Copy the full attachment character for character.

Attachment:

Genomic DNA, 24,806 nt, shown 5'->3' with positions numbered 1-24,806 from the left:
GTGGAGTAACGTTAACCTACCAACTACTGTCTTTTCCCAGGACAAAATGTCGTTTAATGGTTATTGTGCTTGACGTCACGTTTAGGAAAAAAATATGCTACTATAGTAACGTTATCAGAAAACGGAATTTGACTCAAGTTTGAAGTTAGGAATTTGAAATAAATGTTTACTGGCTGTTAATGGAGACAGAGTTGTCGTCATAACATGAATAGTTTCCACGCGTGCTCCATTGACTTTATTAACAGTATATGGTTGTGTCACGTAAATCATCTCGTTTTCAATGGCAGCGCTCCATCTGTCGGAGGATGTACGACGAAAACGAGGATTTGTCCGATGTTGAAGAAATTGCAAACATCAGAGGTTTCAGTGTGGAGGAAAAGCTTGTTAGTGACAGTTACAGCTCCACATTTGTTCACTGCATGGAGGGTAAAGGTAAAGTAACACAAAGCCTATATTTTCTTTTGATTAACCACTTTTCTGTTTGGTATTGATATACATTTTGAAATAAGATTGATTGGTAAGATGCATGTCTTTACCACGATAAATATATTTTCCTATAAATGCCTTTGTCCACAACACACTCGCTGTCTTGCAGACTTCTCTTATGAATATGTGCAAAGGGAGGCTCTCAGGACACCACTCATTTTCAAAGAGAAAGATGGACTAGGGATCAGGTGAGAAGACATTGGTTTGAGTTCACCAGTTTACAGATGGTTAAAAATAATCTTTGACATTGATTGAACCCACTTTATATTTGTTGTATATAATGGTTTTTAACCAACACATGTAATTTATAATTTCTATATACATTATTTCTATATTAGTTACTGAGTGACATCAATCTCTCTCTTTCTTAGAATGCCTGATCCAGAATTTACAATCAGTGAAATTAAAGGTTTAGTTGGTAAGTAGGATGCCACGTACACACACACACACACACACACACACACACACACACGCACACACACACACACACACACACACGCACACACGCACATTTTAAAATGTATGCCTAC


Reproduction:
Genomic DNA, 24,806 nt, shown 5'->3' with positions numbered 1-24,806 from the left:
GTGGAGTAACGTTAACCTACCAACTACTGTCTTTTCCCAGGACAAAATGTCGTTTAATGGTTATTGTGCTTGACGTCACGTTTAGGAAAAAAATATGCTACTATAGTAACGTTATCAGAAAACGGAATTTGACTCAAGTTTGAAGTTAGGAATTTGAAATAAATGTTTACTGGCTGTTAATGGAGACAGAGTTGTCGTCATAACATGAATAGTTTCCACGCGTGCTCCATTGACTTTATTAACAGTATATGGTTGTGTCACGTAAATCATCTCGTTTTCAATGGCAGCGCTCCATCTGTCGGAGGATGTACGACGAAAACGAGGATTTGTCCGATGTTGAAGAAATTGCAAACATCAGAGGTTTCAGTGTGGAGGAAAAGCTTGTTAGTGACAGTTACAGCTCCACATTTGTTCACTGCATGGAGGGTAAAGGTAAAGTAACACAAAGCCTATATTTTCTTTTGATTAACCACTTTTCTGTTTGGTATTGATATACATTTTGAAATAAGATTGATTGGTAAGATGCATGTCTTTACCACGATAAATATATTTTCCTATAAATGCCTTTGTCCACAACACACTCGCTGTCTTGCAGACTTCTCTTATGAATATGTGCAAAGGGAGGCTCTCAGGACACCACTCATTTTCAAAGAGAAAGATGGACTAGGGATCAGGTGAGAAGACATTGGTTTGAGTTCACCAGTTTACAGATGGTTAAAAATAATCTTTGACATTGATTGAACCCACTTTATATTTGTTGTATATAATGGTTTTTAACCAACACATGTAATTTATAATTTCTATATACATTATTTCTATATTAGTTACTGAGTGACATCAATCTCTCTCTTTCTTAGAATGCCTGATCCAGAATTTACAATCAGTGAAATTAAAGGTTTAGTTGGTAAGTAGGATGCCACGTACACACACACACACACACACACACACACACACACACGCACACACACACACACACACACACACGCACACACGCACATTTTAAAATGTATGCCTAC